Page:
Everyday foods and cosmetics that use wild plants may be harming the environment

The chocolate you eat, the moisturizer you use, the tea you drink – these everyday products contain ingredients from wild plants. The way these plants, many of them threatened, are harvested may be harming the environment and exploiting workers, a recent report found.

The UN-affiliated report by wildlife trade experts highlights 12 plants: frankincense, shea, Brazil nut, juniper, licorice, baobab, argan, candelilla, pygeum, jatamansi, gum arabic and goldenseal.

Plant derivatives in household products have often “gone under the radar,” says Caitlin Schindler, lead author of the report and project manager at Traffic, a nonprofit organization that monitors the sustainability of the wildlife trade. They “sit somewhere in the middle of the ingredient list” on product labels. Even if consumers notice the names of the ingredients, there is no information about what is involved in sourcing or processing them.

For example, the income of some 20,000 Brazilians depends directly or indirectly on the harvest of Brazil nuts, which are one of the most widely consumed tree nuts in the world and are vulnerable to extinction. Entire families often come from neighboring regions to harvest the nuts, living in temporary camps in the forests, which provide poor shelter and no access to clean water. Here, workers risk being stung by scorpions, hit by heavy falling fruit, and attacked by jaguars. Once the nuts are sold, importing countries benefit, increasing the price by about 2.5 times, although no further processing is required.

Many plants identified in the report, released in April by Traffic, the Food and Agriculture Organization and the International Union for Conservation of Nature (IUCN) Medicinal Plant Specialist Group, are in danger of extinction. The main threats are overexploitation, invasive pests and diseases, climate change, and habitat loss. As with Brazil nuts, harvesting plants for their ingredients can involve child labor and worker rights violations, according to the report. Many of those who harvest are poor, women and live in marginalized rural areas.

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The IUCN has never assessed the conservation status of more than 500,000 regularly traded plant species, meaning it is impossible to know whether their use is sustainable, the report says.

Meanwhile, the trade in wild plants—for aromatherapy, natural medicine, food supplements, and natural beauty products—is booming. American consumers spent more than $11 billion on herbal dietary supplements in 2020, up more than 17 percent from 2019. Plants like licorice are used in herbal remedies and preventatives for COVID-19, and the bark of the soapbark tree, in Chile, is used in the Novavax Vaccine for COVID-19.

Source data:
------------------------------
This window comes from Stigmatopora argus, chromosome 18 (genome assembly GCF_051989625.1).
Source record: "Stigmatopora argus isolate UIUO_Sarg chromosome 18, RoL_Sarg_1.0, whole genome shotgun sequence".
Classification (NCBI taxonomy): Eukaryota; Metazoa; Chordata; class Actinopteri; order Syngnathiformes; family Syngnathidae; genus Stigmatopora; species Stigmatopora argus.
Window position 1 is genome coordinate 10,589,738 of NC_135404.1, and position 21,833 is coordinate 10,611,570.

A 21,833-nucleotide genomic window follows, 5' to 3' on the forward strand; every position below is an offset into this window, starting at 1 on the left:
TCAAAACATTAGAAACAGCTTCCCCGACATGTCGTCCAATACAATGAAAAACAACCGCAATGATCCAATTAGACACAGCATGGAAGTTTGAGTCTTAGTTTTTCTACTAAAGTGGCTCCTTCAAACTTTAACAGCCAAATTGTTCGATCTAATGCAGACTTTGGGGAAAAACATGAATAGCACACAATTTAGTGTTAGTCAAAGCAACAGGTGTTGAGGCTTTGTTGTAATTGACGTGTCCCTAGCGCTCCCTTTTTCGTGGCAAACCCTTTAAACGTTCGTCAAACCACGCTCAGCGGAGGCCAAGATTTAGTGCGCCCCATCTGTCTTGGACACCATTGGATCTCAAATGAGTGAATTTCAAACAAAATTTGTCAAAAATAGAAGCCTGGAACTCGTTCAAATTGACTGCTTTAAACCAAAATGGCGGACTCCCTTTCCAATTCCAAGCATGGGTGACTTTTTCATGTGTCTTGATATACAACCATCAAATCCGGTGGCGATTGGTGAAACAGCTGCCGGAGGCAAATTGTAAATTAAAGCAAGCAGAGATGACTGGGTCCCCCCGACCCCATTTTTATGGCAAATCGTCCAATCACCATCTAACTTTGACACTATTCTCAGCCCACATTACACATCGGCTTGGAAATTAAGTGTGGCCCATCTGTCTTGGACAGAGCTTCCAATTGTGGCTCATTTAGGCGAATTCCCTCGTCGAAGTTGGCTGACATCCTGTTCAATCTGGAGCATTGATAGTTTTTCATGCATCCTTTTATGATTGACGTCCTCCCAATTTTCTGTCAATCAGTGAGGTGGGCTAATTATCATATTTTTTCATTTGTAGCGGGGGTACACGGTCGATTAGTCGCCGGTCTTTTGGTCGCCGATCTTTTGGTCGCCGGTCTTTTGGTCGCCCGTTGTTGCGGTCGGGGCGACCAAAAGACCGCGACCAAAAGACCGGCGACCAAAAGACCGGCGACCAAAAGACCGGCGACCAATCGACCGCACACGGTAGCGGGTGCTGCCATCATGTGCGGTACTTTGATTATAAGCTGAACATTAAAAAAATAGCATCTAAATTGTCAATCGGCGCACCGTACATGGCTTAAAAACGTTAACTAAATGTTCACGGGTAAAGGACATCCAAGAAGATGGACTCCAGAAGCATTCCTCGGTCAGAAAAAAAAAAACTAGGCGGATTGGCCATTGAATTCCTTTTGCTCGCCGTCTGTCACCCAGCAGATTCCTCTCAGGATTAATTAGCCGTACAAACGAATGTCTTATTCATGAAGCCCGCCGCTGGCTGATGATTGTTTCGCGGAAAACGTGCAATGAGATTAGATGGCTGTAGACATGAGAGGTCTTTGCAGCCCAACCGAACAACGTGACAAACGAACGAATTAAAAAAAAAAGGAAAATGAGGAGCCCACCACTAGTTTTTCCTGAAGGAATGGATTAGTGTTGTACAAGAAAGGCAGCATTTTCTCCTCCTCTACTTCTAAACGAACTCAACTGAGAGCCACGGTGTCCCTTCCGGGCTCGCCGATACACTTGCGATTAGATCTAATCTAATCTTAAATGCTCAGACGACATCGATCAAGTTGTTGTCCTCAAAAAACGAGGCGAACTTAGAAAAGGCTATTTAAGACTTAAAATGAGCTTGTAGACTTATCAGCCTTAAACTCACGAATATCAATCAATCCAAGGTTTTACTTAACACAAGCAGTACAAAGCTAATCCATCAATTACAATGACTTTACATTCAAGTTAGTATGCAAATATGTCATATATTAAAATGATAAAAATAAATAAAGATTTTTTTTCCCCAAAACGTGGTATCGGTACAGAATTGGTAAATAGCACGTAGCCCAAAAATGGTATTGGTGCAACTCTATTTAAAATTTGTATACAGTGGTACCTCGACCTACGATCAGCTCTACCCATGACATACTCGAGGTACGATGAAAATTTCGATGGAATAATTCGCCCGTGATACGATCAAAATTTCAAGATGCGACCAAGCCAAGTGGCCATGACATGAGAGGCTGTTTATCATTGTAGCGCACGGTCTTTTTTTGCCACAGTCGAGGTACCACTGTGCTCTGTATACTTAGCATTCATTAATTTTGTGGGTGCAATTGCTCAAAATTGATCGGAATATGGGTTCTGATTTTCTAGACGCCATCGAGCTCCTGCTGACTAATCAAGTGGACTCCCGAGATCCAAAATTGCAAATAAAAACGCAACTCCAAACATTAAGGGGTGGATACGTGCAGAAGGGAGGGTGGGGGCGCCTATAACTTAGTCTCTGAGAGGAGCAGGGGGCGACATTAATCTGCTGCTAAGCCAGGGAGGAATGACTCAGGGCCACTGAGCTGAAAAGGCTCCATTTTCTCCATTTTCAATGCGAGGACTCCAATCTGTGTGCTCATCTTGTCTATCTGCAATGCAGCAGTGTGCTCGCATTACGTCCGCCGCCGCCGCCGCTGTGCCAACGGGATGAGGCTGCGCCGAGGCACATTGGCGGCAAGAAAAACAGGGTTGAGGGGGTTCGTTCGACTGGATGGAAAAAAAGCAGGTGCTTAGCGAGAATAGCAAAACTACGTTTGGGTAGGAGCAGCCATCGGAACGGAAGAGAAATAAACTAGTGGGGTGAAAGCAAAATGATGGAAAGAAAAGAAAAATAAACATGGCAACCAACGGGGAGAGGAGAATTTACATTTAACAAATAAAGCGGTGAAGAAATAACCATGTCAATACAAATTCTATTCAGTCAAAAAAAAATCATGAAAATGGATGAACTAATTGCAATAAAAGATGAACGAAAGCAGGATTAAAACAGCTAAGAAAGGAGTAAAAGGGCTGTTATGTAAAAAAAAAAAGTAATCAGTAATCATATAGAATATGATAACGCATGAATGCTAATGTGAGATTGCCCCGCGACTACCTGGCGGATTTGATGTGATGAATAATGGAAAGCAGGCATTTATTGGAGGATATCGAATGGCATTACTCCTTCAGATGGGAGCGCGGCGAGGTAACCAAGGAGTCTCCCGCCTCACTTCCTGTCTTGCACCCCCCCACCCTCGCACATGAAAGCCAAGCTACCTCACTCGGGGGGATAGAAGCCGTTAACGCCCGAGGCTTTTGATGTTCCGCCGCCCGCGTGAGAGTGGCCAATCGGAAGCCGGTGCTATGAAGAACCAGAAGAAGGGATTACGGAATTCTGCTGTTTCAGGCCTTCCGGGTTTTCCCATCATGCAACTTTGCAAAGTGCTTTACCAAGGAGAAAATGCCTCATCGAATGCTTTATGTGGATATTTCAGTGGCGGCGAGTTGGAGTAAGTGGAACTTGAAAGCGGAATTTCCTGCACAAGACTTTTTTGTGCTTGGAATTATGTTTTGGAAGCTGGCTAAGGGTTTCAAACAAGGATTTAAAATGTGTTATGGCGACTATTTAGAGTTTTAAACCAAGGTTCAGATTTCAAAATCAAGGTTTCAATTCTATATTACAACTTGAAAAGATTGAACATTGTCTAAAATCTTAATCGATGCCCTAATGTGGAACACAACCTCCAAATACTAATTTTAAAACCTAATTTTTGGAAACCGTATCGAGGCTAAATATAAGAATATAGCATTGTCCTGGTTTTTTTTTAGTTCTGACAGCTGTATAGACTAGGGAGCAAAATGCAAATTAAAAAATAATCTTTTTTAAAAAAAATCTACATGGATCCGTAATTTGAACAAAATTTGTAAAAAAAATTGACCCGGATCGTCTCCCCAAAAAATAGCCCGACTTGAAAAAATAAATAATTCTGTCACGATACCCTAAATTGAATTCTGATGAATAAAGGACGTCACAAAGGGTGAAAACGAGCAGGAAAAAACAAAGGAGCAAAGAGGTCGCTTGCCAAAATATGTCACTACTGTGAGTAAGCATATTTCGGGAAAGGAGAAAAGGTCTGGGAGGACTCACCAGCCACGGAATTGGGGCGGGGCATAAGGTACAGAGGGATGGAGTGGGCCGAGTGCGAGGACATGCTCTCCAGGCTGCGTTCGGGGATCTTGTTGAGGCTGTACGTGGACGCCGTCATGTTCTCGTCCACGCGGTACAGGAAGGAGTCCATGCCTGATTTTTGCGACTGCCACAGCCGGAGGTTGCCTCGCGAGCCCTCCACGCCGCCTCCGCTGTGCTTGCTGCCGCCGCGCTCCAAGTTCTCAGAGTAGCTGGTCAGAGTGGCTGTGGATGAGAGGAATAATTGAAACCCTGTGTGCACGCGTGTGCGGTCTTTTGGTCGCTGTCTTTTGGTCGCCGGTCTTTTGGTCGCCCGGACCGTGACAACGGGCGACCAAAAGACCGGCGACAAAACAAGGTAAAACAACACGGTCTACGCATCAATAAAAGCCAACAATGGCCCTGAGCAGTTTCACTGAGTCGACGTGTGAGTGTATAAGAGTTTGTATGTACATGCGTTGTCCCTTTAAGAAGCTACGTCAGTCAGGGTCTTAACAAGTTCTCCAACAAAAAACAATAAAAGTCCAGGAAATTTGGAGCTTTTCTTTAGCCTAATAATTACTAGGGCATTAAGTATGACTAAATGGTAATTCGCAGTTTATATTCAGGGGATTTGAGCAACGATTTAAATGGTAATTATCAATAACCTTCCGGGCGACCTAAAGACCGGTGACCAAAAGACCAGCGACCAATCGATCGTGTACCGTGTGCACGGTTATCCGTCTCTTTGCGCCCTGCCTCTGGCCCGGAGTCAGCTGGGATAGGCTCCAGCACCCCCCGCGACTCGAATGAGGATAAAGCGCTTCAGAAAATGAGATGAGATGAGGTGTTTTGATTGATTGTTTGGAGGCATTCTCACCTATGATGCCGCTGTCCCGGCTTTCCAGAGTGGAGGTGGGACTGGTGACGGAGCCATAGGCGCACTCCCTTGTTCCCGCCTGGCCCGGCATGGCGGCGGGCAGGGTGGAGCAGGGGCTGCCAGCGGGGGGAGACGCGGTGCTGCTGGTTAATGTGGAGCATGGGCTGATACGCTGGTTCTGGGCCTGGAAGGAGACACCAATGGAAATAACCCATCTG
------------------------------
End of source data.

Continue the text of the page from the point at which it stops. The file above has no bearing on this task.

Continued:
Local communities have used wild plants – frankincense in Somalia, Brazil nuts in South America, baobab powder in southern Africa – for centuries, but current global demand puts many at risk of overharvesting.

However, when those ingredients are exported, international customers often have no idea where these products originated.

“Historically, the herbal industry has been very secretive,” says Ann Armbrecht, director of the Sustainable Herbs Program, which supports transparency in herbal sourcing. Companies don’t want to share proprietary information and consumers don’t think to asksays Armbrecht, who was not involved in the report. She says that when she started in this field, “there was a lot of discussion about the origin of food, and nobody asked where the chamomile was in their [tea] He came from.”

What should consumers do?

The first step is “just realizing that you’re buying something that has a wild ingredient,” says Schindler. She encourages consumers to tell family and friends and post on social media when using wild ingredients.

Several certification programs assess the sustainability and employment conditions of wild plant supply chains. Among them are the Forest Stewardship Councilthe Rainforest Alliance, fair for lifeand the Union for Ethical Biotrade. fairwilda foundation that evaluates the social and biological risks of wild plants, recommends the best practices for their supply.

Many companies advertise certifications, either on the product label or online. If they aren’t on the list, Schindler encourages people to ask companies how they ensure their products don’t harm biodiversity and that harvesters are paid and treated fairly. “Until businesses get a little more pressure from consumers, we won’t see any change,” he says.

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Companies that don’t make the effort to learn about the sources of their ingredients will start to do so if consumers demand it, Armbrecht says. “The more companies know that consumers are aware of the difference between wild and cultivated plants,” he says, the more they will think: Oh, we should know that too. What are we doing in these regions?”

Consumers shouldn’t stop using these products, says Schindler, “because in reality, the ingredients are really critical to a lot of people’s livelihoods.”

The National Geographic Society supports Wildlife Watch, our investigative reporting project focused on wildlife crime and exploitation. Read more Wildlife Watch stories here and send suggestions, comments and story ideas to [email protected] Learn about the nonprofit mission of the National Geographic Society at natgeo.com/impact.